Olentangy Valley News

Candle Lab flame still bright despite store closing, owner says

By

Although they recently closed one store, the owners of the Candle Lab want loyal customers to know the business is still going strong.

In fact, with plans for a mobile trailer, wine and beer service at their three remaining locations and a future expansion in the works, the pour-your-own candle and fragrance business might be busier than ever.

Steve Weaver, co-owner of the Candle Lab along with his wife, Katesha, closed the doors at their Powell location for the last time Feb. 23.

Weaver said the stores in Grandview Heights, the Short North and Worthington are "doing really well," adding 2013 was the best year for the company "by a big margin."

"(The Powell store) was holding its own," he said.

"It just wasn't getting the community response we were getting in our three other locations."

With multiple new opportunities on the drawing board for the business and two young daughters at home, Weaver said it was time to end the investment of time and money into the Powell location.

"Everything we're doing has got to have a lot of bang for the buck," he said.

Two investments Weaver thinks can provide that bang are alcohol service at the remaining Candle Lab stores and a mobile trailer.

He said the two questions employees receive from customers most often are: "Can I drink while I'm pouring my candles?" and "Can you come to my home for a party?" Soon, employees will be able to answer both with a "yes."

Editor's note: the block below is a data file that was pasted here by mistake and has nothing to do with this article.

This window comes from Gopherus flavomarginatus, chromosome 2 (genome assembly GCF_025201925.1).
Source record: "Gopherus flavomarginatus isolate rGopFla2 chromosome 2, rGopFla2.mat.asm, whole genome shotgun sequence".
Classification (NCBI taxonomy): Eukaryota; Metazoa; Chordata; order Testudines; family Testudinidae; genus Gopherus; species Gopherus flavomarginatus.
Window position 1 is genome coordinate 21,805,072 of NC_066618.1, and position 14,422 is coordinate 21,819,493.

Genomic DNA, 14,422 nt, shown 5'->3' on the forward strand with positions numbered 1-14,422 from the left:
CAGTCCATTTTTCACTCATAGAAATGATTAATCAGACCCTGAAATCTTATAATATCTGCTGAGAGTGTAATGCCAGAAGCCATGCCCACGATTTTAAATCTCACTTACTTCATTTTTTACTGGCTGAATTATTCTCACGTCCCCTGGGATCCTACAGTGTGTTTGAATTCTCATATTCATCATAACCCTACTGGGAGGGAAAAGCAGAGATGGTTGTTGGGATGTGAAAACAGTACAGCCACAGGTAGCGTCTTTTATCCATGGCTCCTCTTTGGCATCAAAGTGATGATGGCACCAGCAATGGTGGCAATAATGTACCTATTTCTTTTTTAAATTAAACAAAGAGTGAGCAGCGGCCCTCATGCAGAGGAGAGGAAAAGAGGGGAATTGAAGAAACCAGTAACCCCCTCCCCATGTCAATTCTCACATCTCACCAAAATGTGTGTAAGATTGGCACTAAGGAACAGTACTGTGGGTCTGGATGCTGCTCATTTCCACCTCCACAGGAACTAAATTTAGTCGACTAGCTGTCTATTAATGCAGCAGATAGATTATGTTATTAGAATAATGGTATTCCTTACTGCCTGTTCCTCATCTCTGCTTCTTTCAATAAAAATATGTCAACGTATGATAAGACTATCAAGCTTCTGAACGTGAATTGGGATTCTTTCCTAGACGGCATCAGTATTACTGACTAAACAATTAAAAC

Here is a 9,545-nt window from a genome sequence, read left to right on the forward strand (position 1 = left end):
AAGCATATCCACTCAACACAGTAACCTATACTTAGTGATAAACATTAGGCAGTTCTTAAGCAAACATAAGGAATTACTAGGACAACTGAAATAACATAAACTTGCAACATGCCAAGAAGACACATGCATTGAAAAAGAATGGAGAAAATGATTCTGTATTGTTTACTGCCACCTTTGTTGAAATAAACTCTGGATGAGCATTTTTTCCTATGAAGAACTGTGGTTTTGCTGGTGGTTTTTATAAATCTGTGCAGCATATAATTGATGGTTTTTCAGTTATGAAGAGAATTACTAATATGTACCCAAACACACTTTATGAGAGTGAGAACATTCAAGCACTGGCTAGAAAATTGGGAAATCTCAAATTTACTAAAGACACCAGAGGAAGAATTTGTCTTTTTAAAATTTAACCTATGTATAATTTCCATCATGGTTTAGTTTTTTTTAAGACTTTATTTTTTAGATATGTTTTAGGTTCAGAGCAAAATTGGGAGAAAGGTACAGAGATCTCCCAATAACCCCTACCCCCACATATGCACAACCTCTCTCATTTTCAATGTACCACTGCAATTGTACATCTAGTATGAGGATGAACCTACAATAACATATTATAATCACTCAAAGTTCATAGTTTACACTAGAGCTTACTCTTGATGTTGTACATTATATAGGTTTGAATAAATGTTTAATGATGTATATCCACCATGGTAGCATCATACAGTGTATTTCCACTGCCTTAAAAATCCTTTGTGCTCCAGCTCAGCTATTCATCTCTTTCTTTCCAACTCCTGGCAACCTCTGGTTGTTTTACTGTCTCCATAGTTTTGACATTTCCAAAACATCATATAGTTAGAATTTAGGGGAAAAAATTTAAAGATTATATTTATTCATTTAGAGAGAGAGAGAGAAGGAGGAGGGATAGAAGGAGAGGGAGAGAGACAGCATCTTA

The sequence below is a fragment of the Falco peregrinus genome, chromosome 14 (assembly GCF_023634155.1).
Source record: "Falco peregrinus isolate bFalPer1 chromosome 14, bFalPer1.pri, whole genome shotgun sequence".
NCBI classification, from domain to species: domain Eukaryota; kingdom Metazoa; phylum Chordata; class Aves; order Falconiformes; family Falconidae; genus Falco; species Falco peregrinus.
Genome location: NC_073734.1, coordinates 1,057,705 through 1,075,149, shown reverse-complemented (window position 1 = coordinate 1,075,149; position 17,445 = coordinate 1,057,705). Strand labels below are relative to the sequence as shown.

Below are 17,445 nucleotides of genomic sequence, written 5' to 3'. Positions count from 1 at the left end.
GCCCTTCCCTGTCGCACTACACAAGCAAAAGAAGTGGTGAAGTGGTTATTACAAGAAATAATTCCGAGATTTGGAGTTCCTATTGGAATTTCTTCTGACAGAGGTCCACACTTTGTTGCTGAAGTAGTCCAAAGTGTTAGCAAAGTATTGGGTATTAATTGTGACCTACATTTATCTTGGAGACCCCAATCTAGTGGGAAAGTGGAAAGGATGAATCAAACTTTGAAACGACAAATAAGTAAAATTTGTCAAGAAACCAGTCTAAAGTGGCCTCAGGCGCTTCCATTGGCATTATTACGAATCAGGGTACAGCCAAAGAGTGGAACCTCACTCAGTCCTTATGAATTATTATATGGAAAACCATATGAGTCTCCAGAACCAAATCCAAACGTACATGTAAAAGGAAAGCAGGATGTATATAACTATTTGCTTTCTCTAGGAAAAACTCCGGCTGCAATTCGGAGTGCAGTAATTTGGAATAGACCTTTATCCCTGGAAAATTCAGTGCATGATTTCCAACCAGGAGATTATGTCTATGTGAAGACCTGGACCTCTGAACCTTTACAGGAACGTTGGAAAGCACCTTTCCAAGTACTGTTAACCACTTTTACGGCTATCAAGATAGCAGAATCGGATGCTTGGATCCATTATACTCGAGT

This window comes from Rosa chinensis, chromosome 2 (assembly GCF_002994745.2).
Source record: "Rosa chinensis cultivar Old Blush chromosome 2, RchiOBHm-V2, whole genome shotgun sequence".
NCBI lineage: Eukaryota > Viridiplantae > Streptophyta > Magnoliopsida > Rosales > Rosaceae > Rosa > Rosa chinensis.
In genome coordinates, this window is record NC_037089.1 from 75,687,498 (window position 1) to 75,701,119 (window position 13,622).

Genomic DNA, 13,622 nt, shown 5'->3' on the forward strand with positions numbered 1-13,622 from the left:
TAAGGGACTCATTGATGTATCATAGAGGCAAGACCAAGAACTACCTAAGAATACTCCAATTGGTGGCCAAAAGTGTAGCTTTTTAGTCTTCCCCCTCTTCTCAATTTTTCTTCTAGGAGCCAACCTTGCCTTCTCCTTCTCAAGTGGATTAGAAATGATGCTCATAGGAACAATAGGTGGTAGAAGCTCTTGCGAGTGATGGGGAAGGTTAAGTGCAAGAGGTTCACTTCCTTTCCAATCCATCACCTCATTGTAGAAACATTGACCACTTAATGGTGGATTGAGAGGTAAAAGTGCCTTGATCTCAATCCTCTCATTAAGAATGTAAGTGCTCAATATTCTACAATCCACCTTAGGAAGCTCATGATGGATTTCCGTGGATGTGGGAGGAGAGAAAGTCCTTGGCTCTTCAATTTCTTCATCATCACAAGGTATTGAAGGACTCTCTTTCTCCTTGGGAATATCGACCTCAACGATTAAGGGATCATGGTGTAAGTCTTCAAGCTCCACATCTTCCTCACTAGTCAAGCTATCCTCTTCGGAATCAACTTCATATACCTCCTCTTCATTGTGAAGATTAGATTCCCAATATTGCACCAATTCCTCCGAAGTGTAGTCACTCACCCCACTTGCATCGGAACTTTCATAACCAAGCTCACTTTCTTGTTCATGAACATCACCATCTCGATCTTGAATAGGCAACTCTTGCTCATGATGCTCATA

Weaver said the process of remodeling the stores to add dishwashers, refrigerators and other necessities for alcohol service will be completed in mid-April.

He said the 16-foot trailer with a full "candle bar" should be ready to roll to private parties and public events in late March.

The trailer will serve multiple purposes for the business. Weaver said he hopes to take the trailer to events such as Comfest and the Moonlight Market in Columbus and farmers markets and festivals in Upper Arlington, Powell and other central Ohio communities.

The 12-seat trailer also will be used to scout potential locations for future Candle Lab expansions.

Weaver said setting up shop with the trailer at different neighborhoods in a city could help him determine what areas would be the most receptive to his business.

He said he's been looking at potentially expanding the business to locations in Cleveland and Louisville, Ky.

There are no plans for additional Columbus-area sites in the works.

Weaver said he's taking lessons he learned from the Powell store's closure, as well as the prior closure of a Gahanna location, and applying them to his search for new expansion sites.

He said his experience operating a store in Gahanna's Creekside development, which opened in 2008 and was in receivership by 2011, taught him to look toward established developments.

"There's not a risk going into Easton (Town Center in Columbus)," he said.

"There is a risk going into (business with) someone wanting to build a new Easton from scratch."

The business' three-year run in Powell taught a different lesson.

Weaver said he and his wife learned it's OK to call it quits on a venture if it's just not meeting expectations.

He said the effort they were putting into the Powell store wasn't getting the right results.

"We thought we could just will it to happen, and that turned out not to be the case," he said.

Still, Weaver said he will miss the Powell store and hopes the community's customers visit the other locations and the mobile trailer.

"We love our Powell customers. We love the Powell community," he said.

"For the most part this has been a very positive experience. We're sad to be leaving."

Comments